LAS VEGAS — Mergers and acquisitions among theater chains are likely to continue to the point where as few as four to five circuits could control 80% of the nation’s screens.
That was the contention of several members of a ShoWest panel focusing on the hot-button issue of consolidation in the exhibition industry.
The well-attended Wednesday morning seminar, titled “Restructuring of American Exhibition: Financial and Strategic Perspectives,” was moderated by Landmark Theatres co-founder Steve Gilula.
Current low interest rates are one reason for the recent wave of mergers and acquisitions, said Jeff Lewine, who late last year led a leveraged buyout of the Mann/Cinamerica chain. But Lewine cautioned that the rate of building also made it difficult to maintain dominance in any given market.
Members of the group also agreed that while cinema-building was going at break-neck speeds, in many cases the new state-of-the-art theaters are actually making existing theaters obsolete, tempering the net gain in screens. Also, because almost all of the new theaters are large multiplexes or megaplexes, the number of actual complexes is likely to decrease.
The newer theaters also tend to have several small auditoriums and more space between rows, bringing the average number of seats per screen down. The net result could be that within the next five years there might be 40,000 screens in the U.S. — as opposed to the current 31,000 — but the same number — or even fewer — seats, according to AMC president Phil Singleton.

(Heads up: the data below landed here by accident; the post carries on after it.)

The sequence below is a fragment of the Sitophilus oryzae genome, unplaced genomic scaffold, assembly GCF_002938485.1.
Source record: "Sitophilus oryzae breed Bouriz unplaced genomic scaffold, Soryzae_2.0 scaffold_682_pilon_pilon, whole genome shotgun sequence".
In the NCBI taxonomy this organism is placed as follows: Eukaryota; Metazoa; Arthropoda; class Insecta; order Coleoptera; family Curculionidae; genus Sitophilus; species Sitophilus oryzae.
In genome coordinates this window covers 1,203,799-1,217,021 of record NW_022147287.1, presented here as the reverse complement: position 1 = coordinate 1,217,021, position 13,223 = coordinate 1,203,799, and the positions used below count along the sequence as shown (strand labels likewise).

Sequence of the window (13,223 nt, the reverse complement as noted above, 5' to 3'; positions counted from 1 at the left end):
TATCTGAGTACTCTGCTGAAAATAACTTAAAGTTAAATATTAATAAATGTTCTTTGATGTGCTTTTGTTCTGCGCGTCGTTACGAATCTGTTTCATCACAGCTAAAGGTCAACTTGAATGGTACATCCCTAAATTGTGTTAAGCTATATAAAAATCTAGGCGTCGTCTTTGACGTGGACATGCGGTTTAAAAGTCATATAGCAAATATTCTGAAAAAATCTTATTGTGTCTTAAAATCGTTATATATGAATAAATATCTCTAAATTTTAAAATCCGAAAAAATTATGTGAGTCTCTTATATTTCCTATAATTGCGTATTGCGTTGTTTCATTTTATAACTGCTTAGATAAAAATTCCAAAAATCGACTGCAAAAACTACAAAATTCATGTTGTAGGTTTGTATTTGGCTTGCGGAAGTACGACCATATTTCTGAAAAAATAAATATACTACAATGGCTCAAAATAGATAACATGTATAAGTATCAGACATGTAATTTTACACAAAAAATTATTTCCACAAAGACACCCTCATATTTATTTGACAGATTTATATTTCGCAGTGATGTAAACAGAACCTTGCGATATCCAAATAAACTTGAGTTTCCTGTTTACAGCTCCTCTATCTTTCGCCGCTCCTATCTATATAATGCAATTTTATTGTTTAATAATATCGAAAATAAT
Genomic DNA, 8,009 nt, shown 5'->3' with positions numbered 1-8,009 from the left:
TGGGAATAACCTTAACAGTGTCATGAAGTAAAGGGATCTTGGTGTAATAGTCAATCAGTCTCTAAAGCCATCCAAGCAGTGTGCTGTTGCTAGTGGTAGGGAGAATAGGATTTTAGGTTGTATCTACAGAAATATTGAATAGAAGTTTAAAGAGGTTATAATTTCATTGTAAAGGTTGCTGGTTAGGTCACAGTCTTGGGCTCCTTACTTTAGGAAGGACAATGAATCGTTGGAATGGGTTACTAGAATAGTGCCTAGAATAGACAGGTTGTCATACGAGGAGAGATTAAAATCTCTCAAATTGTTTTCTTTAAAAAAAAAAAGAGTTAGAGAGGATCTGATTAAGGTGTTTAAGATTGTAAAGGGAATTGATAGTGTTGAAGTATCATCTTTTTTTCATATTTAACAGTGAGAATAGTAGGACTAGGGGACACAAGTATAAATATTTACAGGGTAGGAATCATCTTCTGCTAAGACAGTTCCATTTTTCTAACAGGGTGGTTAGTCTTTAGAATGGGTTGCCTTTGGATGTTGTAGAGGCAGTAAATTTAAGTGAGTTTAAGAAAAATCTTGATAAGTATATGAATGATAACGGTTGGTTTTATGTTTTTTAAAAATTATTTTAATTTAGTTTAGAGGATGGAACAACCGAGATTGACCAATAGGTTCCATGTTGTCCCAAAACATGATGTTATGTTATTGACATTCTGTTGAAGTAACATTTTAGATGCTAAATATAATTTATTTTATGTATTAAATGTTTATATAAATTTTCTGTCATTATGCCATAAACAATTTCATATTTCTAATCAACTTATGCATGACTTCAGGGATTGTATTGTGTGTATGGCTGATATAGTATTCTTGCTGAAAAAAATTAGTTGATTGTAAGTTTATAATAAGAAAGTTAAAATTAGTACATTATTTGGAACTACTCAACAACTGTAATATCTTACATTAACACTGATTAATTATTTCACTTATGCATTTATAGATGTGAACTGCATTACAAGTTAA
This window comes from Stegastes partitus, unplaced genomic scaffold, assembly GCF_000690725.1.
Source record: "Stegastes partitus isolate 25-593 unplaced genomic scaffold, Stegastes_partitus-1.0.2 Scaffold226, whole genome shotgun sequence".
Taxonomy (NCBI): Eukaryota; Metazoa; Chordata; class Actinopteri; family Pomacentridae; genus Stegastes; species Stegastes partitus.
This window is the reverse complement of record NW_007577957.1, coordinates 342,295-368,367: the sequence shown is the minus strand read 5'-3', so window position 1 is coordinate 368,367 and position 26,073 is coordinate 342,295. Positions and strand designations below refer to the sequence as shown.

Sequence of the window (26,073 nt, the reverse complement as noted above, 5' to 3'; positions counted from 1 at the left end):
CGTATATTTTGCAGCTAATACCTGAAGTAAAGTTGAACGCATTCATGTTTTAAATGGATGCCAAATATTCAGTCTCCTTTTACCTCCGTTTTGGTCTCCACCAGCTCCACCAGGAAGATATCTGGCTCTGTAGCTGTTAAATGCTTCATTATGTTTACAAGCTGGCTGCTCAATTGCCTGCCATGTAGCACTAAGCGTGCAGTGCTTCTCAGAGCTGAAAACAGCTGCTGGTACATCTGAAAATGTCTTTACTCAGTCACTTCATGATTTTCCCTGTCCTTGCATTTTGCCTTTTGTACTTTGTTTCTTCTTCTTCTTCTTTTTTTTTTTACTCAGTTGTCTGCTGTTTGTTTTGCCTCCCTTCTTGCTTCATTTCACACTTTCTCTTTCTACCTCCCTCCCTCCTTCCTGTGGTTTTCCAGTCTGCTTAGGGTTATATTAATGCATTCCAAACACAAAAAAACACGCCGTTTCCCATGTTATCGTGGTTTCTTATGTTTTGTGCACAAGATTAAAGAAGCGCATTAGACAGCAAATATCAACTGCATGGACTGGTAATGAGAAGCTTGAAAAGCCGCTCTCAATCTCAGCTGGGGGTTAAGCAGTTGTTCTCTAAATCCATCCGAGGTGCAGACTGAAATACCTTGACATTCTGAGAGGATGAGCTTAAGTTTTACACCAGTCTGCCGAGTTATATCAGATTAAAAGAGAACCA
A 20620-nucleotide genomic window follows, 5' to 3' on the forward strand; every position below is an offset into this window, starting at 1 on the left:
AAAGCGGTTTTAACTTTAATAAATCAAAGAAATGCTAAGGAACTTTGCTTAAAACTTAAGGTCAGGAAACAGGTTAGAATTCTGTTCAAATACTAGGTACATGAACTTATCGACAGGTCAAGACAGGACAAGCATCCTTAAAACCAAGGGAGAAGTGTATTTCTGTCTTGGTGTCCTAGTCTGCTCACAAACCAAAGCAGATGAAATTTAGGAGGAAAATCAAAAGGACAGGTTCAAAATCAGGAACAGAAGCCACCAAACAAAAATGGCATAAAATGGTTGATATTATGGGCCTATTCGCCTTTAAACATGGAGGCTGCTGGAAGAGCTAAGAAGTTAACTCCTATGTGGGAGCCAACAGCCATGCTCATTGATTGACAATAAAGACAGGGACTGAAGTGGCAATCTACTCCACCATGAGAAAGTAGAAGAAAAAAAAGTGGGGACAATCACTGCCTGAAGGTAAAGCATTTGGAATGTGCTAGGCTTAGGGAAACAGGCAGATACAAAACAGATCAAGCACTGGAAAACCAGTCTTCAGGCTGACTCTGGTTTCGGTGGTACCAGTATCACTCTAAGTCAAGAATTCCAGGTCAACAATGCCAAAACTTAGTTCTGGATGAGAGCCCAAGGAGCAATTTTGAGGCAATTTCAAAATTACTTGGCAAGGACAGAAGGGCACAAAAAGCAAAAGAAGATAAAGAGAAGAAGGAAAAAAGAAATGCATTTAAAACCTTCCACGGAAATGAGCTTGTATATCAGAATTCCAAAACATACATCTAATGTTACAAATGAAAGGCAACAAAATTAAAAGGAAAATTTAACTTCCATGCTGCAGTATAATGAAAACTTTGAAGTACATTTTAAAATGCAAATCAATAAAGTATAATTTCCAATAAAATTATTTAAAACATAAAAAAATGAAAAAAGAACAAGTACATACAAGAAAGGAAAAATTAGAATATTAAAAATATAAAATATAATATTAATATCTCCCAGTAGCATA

Asked about the high prices Wall Street firms have recently paid for certain chains, despite their need for modernization, the panel agreed the industry newcomers needed a platform from which to expand. “People have tried building a chain from scratch. It’s very hard.”
Gilula reminded the group that a similar trend towards consolidation failed a decade ago. In light of that, he asked why they believed the current round would succeed.
“The people are better,” offered outspoken Cinemark CEO Lee Roy Mitchell. “Look at Garth Drabinsky’s takeover of Cineplex. It’s hard to fathom how they could take that much money and power and fail. But they did it.”